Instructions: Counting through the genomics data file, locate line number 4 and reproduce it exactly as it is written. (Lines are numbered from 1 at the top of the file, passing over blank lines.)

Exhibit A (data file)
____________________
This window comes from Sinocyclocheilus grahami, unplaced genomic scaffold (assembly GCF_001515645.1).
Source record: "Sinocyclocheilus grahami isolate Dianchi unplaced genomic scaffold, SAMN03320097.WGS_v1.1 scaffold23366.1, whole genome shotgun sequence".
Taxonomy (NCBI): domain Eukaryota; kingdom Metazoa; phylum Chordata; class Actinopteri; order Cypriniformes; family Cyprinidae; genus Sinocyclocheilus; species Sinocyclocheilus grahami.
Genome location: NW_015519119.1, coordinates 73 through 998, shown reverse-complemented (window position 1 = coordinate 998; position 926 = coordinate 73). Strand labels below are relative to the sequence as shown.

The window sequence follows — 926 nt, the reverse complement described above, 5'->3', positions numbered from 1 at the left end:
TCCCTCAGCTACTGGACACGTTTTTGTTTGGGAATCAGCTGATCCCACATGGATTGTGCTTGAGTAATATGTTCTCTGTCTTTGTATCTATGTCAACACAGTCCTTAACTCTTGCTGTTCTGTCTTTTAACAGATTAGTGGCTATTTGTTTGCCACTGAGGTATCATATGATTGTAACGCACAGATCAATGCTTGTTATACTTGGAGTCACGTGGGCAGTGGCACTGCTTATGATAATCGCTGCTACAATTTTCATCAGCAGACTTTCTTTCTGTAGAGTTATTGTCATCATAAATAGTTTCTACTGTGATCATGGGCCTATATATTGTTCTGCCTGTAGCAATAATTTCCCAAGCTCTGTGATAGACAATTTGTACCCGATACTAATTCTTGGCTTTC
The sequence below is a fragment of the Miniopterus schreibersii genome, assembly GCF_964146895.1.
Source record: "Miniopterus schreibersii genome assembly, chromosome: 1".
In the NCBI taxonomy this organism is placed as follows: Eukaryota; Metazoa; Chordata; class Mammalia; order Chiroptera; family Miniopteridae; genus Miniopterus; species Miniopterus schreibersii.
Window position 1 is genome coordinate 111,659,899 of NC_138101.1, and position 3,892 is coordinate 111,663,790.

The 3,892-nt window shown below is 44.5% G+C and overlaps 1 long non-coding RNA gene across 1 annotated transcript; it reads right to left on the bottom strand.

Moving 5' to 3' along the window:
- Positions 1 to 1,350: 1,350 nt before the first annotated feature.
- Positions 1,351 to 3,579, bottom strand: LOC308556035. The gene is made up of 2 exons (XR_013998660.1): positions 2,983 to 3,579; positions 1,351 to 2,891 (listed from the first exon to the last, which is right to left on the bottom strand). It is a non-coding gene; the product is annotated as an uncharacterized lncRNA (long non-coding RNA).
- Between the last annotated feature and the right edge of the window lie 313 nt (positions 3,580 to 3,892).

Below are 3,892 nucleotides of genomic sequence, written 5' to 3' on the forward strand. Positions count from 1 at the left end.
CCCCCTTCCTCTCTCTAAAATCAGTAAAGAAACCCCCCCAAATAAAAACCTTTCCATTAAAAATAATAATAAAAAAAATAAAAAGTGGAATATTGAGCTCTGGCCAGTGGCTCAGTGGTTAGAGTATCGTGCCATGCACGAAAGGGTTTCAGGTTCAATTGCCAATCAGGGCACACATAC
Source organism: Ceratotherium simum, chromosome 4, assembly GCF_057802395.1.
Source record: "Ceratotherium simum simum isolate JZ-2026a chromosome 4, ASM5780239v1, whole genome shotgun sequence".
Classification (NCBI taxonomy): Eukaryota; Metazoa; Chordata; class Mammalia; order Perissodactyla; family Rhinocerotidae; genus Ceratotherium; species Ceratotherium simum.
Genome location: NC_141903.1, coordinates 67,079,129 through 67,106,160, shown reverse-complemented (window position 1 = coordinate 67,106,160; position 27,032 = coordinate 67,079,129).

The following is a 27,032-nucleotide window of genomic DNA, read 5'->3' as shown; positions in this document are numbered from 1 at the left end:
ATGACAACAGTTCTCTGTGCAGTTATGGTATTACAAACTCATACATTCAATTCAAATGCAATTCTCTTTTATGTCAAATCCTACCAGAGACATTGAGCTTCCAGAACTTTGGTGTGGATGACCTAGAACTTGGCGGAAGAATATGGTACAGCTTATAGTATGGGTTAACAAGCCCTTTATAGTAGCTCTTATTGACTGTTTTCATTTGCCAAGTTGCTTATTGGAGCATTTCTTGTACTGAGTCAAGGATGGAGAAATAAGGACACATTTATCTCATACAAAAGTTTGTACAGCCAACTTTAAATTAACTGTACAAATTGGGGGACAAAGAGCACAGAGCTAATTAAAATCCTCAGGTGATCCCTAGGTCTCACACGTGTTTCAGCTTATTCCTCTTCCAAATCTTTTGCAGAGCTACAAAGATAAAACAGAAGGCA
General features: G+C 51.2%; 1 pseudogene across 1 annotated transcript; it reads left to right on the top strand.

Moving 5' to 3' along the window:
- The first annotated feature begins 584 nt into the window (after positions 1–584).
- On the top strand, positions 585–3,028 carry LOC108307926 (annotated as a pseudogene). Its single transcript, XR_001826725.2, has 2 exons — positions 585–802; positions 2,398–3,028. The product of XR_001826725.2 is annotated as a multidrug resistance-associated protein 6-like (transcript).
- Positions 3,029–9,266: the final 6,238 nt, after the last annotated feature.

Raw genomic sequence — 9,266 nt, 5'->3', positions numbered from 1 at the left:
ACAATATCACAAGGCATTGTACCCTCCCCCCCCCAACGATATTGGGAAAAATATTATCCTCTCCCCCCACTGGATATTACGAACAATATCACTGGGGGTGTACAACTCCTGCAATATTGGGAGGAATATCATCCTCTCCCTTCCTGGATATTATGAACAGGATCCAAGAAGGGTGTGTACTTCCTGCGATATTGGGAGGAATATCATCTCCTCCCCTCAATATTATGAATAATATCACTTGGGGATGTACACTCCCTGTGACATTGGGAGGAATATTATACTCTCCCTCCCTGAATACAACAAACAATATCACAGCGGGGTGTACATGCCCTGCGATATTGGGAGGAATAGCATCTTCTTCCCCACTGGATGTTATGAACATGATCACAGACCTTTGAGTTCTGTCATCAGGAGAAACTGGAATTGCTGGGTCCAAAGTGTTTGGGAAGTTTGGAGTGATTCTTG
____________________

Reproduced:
Genome location: NW_015519119.1, coordinates 73 through 998, shown reverse-complemented (window position 1 = coordinate 998; position 926 = coordinate 73). Strand labels below are relative to the sequence as shown.